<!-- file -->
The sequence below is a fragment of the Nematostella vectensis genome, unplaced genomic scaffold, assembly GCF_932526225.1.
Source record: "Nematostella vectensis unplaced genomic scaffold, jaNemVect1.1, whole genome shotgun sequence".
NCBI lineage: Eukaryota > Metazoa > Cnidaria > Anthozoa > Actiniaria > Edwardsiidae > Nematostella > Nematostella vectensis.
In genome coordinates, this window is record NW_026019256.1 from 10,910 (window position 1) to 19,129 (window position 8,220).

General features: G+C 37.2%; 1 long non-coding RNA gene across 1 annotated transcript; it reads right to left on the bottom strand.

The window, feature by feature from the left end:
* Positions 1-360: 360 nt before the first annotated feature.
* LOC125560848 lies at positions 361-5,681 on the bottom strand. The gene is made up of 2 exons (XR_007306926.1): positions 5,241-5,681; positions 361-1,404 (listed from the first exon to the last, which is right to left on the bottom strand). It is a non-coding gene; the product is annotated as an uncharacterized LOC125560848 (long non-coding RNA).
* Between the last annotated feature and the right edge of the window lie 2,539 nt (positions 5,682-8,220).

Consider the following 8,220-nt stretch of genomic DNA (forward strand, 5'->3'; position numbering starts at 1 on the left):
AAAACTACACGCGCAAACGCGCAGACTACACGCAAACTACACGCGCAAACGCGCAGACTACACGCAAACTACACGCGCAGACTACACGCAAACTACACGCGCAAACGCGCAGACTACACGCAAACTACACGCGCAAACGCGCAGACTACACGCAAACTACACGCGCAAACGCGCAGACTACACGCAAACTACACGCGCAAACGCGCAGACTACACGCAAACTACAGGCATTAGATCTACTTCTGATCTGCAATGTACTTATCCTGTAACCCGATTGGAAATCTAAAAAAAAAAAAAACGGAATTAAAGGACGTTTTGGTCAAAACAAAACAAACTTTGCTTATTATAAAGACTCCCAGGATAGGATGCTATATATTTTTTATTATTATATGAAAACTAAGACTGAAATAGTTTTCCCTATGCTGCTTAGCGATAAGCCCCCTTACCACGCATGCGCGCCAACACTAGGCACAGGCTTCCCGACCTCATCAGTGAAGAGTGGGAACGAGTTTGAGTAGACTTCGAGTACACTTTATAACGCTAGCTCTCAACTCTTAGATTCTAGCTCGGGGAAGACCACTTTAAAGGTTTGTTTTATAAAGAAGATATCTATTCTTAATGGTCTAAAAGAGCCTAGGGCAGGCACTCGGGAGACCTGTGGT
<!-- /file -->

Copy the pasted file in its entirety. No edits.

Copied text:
The sequence below is a fragment of the Nematostella vectensis genome, unplaced genomic scaffold, assembly GCF_932526225.1.
Source record: "Nematostella vectensis unplaced genomic scaffold, jaNemVect1.1, whole genome shotgun sequence".
NCBI lineage: Eukaryota > Metazoa > Cnidaria > Anthozoa > Actiniaria > Edwardsiidae > Nematostella > Nematostella vectensis.
In genome coordinates, this window is record NW_026019256.1 from 10,910 (window position 1) to 19,129 (window position 8,220).

General features: G+C 37.2%; 1 long non-coding RNA gene across 1 annotated transcript; it reads right to left on the bottom strand.

The window, feature by feature from the left end:
* Positions 1-360: 360 nt before the first annotated feature.
* LOC125560848 lies at positions 361-5,681 on the bottom strand. The gene is made up of 2 exons (XR_007306926.1): positions 5,241-5,681; positions 361-1,404 (listed from the first exon to the last, which is right to left on the bottom strand). It is a non-coding gene; the product is annotated as an uncharacterized LOC125560848 (long non-coding RNA).
* Between the last annotated feature and the right edge of the window lie 2,539 nt (positions 5,682-8,220).

Consider the following 8,220-nt stretch of genomic DNA (forward strand, 5'->3'; position numbering starts at 1 on the left):
AAAACTACACGCGCAAACGCGCAGACTACACGCAAACTACACGCGCAAACGCGCAGACTACACGCAAACTACACGCGCAGACTACACGCAAACTACACGCGCAAACGCGCAGACTACACGCAAACTACACGCGCAAACGCGCAGACTACACGCAAACTACACGCGCAAACGCGCAGACTACACGCAAACTACACGCGCAAACGCGCAGACTACACGCAAACTACAGGCATTAGATCTACTTCTGATCTGCAATGTACTTATCCTGTAACCCGATTGGAAATCTAAAAAAAAAAAAAACGGAATTAAAGGACGTTTTGGTCAAAACAAAACAAACTTTGCTTATTATAAAGACTCCCAGGATAGGATGCTATATATTTTTTATTATTATATGAAAACTAAGACTGAAATAGTTTTCCCTATGCTGCTTAGCGATAAGCCCCCTTACCACGCATGCGCGCCAACACTAGGCACAGGCTTCCCGACCTCATCAGTGAAGAGTGGGAACGAGTTTGAGTAGACTTCGAGTACACTTTATAACGCTAGCTCTCAACTCTTAGATTCTAGCTCGGGGAAGACCACTTTAAAGGTTTGTTTTATAAAGAAGATATCTATTCTTAATGGTCTAAAAGAGCCTAGGGCAGGCACTCGGGAGACCTGTGGT